Moreover, I am also informed that you shall be holding discussions on the European Accessibility Act and other legislative frameworks and policy efforts. In this way, you will be helping our authorities to legislate and implement policies and to improve the lives of people with disabilities across Europe.
Most importantly, I hope that this conference shall provide a space for the empowerment of people who work with guide dogs and for them to share mutual best practices and overcome challenges through effective solutions.
This conference is also an opportunity to develop new friendships and partnerships across your organisations.
I believe that there are a number of valuable reasons why the collaboration between guide dogs and people with visual and other impairments is so essential.
First of all, the special relationship that is formed between people and their animals is a source of strength and confidence. Individuals living with various disabilities can, thanks to this relationship, nurture a greater sense of self-esteem and cultivate a feeling of security.
Like any other dog companion, guide dogs also help with the reduction of stress, anxiety, depression, and loneliness through the comfort of their constant companionship.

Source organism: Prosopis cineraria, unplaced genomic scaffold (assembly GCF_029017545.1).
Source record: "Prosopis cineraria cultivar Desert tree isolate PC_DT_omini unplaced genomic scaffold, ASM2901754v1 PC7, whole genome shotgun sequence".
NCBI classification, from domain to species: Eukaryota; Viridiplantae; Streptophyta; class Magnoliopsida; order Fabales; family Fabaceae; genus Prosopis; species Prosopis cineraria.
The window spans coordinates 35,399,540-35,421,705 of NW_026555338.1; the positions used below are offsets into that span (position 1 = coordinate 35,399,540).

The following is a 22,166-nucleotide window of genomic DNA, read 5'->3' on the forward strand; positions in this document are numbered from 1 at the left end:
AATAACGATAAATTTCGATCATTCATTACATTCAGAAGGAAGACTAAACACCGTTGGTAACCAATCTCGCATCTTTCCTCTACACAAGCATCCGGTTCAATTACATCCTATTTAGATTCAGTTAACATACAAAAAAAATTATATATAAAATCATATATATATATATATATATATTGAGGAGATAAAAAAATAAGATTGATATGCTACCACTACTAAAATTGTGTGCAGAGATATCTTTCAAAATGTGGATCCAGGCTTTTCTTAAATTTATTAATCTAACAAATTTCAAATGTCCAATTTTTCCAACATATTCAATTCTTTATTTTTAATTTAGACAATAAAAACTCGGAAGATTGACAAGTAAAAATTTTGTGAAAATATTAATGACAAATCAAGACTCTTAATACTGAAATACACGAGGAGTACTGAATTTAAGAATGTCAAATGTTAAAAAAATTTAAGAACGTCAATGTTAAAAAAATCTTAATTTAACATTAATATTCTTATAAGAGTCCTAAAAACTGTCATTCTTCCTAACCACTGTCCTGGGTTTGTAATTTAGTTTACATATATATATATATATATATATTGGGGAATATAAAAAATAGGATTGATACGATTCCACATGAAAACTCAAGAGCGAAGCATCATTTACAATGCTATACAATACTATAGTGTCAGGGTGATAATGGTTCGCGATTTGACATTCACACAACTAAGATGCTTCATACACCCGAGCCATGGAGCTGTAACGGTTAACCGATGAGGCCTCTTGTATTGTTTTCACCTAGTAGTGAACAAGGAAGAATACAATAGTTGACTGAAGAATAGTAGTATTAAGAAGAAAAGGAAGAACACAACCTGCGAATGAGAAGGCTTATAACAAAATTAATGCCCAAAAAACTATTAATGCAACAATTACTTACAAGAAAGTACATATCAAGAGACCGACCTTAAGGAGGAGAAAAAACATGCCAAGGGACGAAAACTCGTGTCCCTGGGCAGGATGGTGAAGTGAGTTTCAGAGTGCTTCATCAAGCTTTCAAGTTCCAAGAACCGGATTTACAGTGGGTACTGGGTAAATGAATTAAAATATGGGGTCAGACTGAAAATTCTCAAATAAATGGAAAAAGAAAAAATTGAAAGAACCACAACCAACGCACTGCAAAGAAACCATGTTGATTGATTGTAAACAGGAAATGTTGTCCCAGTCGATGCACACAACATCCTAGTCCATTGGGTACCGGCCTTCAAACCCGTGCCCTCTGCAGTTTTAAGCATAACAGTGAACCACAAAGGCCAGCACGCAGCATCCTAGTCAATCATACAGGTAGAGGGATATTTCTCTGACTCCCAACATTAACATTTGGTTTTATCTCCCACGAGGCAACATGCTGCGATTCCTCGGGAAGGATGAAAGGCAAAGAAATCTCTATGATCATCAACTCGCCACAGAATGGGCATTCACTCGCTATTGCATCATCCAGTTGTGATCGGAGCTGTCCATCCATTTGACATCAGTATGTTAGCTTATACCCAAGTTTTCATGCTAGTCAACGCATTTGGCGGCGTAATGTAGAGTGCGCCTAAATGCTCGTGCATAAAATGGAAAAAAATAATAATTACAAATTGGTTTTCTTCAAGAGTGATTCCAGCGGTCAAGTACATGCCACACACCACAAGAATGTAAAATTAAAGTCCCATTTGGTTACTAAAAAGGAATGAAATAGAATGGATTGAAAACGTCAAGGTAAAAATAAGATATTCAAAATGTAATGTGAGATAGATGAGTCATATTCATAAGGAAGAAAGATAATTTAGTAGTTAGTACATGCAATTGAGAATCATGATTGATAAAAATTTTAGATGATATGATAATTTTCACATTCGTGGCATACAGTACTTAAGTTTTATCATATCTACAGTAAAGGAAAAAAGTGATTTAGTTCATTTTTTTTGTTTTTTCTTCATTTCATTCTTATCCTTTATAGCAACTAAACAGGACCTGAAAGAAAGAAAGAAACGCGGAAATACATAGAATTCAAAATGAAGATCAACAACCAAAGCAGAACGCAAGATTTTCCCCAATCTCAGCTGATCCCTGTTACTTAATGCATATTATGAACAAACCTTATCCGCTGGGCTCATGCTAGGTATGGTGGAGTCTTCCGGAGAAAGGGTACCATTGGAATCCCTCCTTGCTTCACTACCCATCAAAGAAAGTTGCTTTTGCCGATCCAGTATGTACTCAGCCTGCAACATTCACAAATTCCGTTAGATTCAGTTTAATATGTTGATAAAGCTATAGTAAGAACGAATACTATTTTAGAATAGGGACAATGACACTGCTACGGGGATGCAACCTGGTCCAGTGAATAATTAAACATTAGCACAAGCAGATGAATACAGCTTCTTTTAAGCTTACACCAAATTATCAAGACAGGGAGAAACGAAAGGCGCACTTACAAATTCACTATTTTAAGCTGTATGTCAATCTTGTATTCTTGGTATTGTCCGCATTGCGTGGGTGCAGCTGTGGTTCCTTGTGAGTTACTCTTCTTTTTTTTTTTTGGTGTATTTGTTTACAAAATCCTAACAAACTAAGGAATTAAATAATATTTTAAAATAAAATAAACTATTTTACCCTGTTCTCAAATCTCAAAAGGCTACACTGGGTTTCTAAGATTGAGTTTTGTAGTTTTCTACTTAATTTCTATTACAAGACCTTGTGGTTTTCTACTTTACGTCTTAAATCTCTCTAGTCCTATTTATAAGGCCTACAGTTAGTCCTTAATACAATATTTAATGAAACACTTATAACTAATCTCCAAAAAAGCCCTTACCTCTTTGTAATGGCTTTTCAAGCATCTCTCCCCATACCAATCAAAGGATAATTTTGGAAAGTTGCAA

Most importantly, guide dogs are a source of improved wellbeing. A dog’s companionship promotes opportunities for socialisation and physical exercise, which results in better and improved physical as well as mental health.
In many cases, guide dogs can offer life-changing experiences and loyal friendships that last a lifetime. Perhaps these are the greatest values and examples of selfless service and friendship, which unite your diverse experiences and organisations.
On concluding, I augur that you shall continue working together, campaigning in a united way, for the rights of people with disabilities and the visibility of guide dog users.
With your combined clout, I am sure that you shall be better placed to promote and develop much-needed European standards on the vital role of guide dogs, while also working within the mandate of the United Nations’ Agenda 2030 and its 17 Sustainable Development Goals.
Thank you for your attention, and I wish you all a successful conference.